Irish Hotels Federation (IHF) Members Report Escalating Business Costs

Monday, March 28, 2022. 7:15pm
Irish Hotels Federation (IHF) Members Report Escalating Business Costs

Irish Hotels Federation members report escalating costs – Call on Government to scrap planned Tourism VAT rate increase.

As Hoteliers Struggle with Spiralling Business Costs Government Must Scrap Planned Increase in Tourism VAT Rate

  • IHF members reporting year-on-year increases of 88% in energy, 22% in water and 18% in Food & Beverage.
  • Fragile recovery of tourism sector at risk as costs escalate.
  • Planned increase in the 9% tourism VAT rate later this year must be scrapped.

Cavan, Monday, 28th March 2022 Escalating business costs, particularly in energy, are placing an incredible strain on hotels and guesthouses across Ireland seeking to rebuild after an unprecedented two years of the pandemic, Elaina Fitzgerald Kane, President of the Irish Hotels Federation (IHF) said today. Speaking as over 450 hoteliers and guesthouse operators gathered in Cavan for the IHF’s Annual Conference, she said that the Government must do everything within its power to minimise the impact of this on tourism, with the first step being to scrap the proposed increase in tourism VAT rate planned for later this year.

“Having only just weathered the storm of Covid-19, hoteliers and guesthouse operators are now facing into a gale of spiralling operational costs which are putting an unbearable strain on their businesses. Our sector – which is at the heart of a communities throughout the country supporting over 270,000 livelihoods pre-pandemic – is being placed under real pressure by price hikes across all areas of operation.

“Hotels and guesthouses are reporting year-on-year increases of 88% in energy, 22% in water and 18% in food & beverage, as well as significant insurance increases. Given that we already operate in a high-cost environment, these levels of increase are placing an incredible strain on businesses, with three in four hotels (77%) significantly impacted by escalating business costs.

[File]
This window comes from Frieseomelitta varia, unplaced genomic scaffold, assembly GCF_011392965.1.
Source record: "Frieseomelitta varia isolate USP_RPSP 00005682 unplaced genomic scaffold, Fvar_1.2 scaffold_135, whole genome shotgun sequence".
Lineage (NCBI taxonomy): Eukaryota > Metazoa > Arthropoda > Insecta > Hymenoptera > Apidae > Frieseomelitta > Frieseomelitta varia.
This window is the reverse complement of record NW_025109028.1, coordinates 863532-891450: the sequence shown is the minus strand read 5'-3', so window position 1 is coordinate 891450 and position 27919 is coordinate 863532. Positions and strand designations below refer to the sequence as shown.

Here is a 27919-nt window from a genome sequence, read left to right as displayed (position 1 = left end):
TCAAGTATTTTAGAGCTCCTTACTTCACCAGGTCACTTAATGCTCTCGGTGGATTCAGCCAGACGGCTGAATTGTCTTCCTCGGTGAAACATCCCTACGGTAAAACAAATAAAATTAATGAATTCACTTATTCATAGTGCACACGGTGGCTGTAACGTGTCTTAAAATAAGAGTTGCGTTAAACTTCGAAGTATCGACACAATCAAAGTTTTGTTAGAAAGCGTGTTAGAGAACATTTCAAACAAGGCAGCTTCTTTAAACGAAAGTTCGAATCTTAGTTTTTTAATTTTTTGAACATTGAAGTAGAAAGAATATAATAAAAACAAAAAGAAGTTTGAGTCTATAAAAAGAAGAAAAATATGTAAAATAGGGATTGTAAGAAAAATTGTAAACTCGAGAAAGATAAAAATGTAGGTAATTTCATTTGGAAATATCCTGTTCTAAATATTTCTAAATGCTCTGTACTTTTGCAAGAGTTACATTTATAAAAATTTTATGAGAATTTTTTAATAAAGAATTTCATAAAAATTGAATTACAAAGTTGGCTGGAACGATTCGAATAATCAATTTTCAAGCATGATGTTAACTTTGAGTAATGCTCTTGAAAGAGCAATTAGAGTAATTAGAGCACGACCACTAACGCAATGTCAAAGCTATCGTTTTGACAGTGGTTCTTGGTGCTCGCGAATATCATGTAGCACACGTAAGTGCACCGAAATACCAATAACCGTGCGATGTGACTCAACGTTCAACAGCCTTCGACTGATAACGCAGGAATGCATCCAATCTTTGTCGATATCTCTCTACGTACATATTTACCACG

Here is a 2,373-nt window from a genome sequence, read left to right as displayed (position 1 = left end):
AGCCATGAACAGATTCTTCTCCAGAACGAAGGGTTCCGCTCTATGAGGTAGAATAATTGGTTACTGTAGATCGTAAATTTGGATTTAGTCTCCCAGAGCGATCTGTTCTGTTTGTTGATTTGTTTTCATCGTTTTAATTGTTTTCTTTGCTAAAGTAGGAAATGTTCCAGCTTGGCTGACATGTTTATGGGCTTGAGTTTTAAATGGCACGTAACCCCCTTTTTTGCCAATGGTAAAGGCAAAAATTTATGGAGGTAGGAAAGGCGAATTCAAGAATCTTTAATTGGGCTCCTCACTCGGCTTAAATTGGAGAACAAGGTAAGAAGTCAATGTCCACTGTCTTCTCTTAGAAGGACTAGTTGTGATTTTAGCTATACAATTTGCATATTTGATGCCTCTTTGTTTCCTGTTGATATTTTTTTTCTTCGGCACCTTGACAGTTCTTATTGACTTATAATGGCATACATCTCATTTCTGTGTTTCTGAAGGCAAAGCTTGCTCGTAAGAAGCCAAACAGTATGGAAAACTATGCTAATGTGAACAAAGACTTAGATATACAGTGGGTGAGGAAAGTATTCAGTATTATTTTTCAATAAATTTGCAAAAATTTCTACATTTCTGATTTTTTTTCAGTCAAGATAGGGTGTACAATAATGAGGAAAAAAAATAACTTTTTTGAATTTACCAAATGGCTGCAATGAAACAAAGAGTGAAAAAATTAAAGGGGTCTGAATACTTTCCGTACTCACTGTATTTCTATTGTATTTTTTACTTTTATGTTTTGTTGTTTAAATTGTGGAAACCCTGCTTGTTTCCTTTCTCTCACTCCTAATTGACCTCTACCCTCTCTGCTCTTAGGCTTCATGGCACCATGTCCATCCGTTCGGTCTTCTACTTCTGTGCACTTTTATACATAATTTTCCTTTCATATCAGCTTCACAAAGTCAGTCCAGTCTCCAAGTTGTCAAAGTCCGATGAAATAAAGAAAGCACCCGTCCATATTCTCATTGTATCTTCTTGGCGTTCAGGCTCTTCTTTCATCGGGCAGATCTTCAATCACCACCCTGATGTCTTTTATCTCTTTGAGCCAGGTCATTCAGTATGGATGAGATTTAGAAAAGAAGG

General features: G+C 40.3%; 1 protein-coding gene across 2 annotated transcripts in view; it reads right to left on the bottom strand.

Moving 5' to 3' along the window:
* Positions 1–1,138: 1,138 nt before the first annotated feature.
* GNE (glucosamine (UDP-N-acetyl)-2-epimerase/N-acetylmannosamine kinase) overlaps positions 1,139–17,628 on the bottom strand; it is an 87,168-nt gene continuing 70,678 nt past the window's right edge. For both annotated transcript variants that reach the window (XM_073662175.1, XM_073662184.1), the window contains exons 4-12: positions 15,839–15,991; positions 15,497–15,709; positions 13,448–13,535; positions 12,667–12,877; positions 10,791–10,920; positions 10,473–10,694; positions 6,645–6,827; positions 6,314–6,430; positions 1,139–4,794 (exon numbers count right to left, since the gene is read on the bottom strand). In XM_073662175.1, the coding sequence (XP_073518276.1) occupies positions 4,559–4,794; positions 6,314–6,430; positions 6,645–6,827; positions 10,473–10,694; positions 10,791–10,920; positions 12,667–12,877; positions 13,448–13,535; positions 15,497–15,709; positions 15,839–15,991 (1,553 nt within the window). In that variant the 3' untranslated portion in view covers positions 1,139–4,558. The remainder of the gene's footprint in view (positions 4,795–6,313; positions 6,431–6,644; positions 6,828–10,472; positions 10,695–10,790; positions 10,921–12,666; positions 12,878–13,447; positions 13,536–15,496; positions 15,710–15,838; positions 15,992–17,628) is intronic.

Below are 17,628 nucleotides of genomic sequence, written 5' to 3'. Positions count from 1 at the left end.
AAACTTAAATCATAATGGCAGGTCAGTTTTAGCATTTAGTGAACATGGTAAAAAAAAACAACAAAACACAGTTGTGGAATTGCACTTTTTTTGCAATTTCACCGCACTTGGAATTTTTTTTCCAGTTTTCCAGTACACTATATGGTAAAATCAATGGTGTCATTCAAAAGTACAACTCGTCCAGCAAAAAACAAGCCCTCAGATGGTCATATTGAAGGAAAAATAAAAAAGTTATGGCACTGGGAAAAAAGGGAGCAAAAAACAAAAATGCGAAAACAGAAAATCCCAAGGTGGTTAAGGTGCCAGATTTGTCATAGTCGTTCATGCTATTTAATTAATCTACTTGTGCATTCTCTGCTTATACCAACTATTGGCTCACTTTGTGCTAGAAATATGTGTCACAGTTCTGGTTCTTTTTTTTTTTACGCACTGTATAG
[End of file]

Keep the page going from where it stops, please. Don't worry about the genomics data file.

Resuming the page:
Ms Fitzgerald Kane said that to maintain international competitiveness in this escalating cost environment it was essential for the Government to provide certainty on the continuation of the 9% VAT rate for the tourism and hospitality industry as soon as possible.

“The Government has gone the distance throughout this very trying pandemic in terms of supporting livelihoods and businesses in the tourism sector, and this has put us in a stronger position to recover than some of our international competitors. Continuing that support now with an extension of the 9% VAT rate, until business levels stabilise, will underpin this great work and have a direct impact on the 270,000 tourism and hospitality livelihoods – one in 10 of all Irish jobs, with 70% of these jobs located outside of Dublin. 

“The certainty over the 9% VAT rate is vitally important. Many hotels – as well as tour operators – begin contracting for international business up to two years in advance. Our current 9% VAT rate has only been committed to until September this year and this date is now looming large. The continued ambiguity is causing uncertainty in our highly competitive international marketplace and particularly as we seek to restore international connectivity to our island nation and rebuild international tourism in the aftermath of the pandemic.

“Increasing Ireland’s VAT rate to 13.5% would make Ireland a European outlier. Of the 27 EU countries, the VAT rate on accommodation is lower than 9% in nine countries, is 9% in six countries and exceeds 13.5% in only one country: Denmark. 

Tourism will recover, but it will take time, and businesses need certainty to allow them to plan properly for this year, and indeed years, ahead. The 9% VAT rate has proven to be the right rate of VAT when compared to our European competitors and must be maintained.

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